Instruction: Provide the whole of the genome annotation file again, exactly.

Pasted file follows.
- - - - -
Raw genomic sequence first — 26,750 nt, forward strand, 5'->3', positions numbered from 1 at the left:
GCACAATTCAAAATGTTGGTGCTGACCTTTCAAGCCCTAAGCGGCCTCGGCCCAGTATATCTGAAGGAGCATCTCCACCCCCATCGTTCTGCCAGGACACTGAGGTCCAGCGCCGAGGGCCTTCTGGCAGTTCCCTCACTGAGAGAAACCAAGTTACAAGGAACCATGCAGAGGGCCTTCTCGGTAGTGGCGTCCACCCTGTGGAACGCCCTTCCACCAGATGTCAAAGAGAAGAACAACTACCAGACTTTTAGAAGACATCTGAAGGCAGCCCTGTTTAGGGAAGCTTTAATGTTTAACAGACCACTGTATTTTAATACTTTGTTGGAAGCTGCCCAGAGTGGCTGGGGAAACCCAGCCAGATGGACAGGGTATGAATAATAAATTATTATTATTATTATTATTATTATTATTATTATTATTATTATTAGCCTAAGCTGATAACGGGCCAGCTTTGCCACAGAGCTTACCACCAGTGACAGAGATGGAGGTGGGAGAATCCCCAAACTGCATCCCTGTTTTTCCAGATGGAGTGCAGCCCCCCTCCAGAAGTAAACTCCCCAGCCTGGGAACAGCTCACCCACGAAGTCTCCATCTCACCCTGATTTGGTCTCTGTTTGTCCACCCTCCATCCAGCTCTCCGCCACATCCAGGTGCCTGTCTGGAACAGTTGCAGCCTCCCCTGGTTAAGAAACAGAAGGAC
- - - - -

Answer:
Raw genomic sequence first — 26,750 nt, forward strand, 5'->3', positions numbered from 1 at the left:
GCACAATTCAAAATGTTGGTGCTGACCTTTCAAGCCCTAAGCGGCCTCGGCCCAGTATATCTGAAGGAGCATCTCCACCCCCATCGTTCTGCCAGGACACTGAGGTCCAGCGCCGAGGGCCTTCTGGCAGTTCCCTCACTGAGAGAAACCAAGTTACAAGGAACCATGCAGAGGGCCTTCTCGGTAGTGGCGTCCACCCTGTGGAACGCCCTTCCACCAGATGTCAAAGAGAAGAACAACTACCAGACTTTTAGAAGACATCTGAAGGCAGCCCTGTTTAGGGAAGCTTTAATGTTTAACAGACCACTGTATTTTAATACTTTGTTGGAAGCTGCCCAGAGTGGCTGGGGAAACCCAGCCAGATGGACAGGGTATGAATAATAAATTATTATTATTATTATTATTATTATTATTATTATTATTATTATTAGCCTAAGCTGATAACGGGCCAGCTTTGCCACAGAGCTTACCACCAGTGACAGAGATGGAGGTGGGAGAATCCCCAAACTGCATCCCTGTTTTTCCAGATGGAGTGCAGCCCCCCTCCAGAAGTAAACTCCCCAGCCTGGGAACAGCTCACCCACGAAGTCTCCATCTCACCCTGATTTGGTCTCTGTTTGTCCACCCTCCATCCAGCTCTCCGCCACATCCAGGTGCCTGTCTGGAACAGTTGCAGCCTCCCCTGGTTAAGAAACAGAAGGAC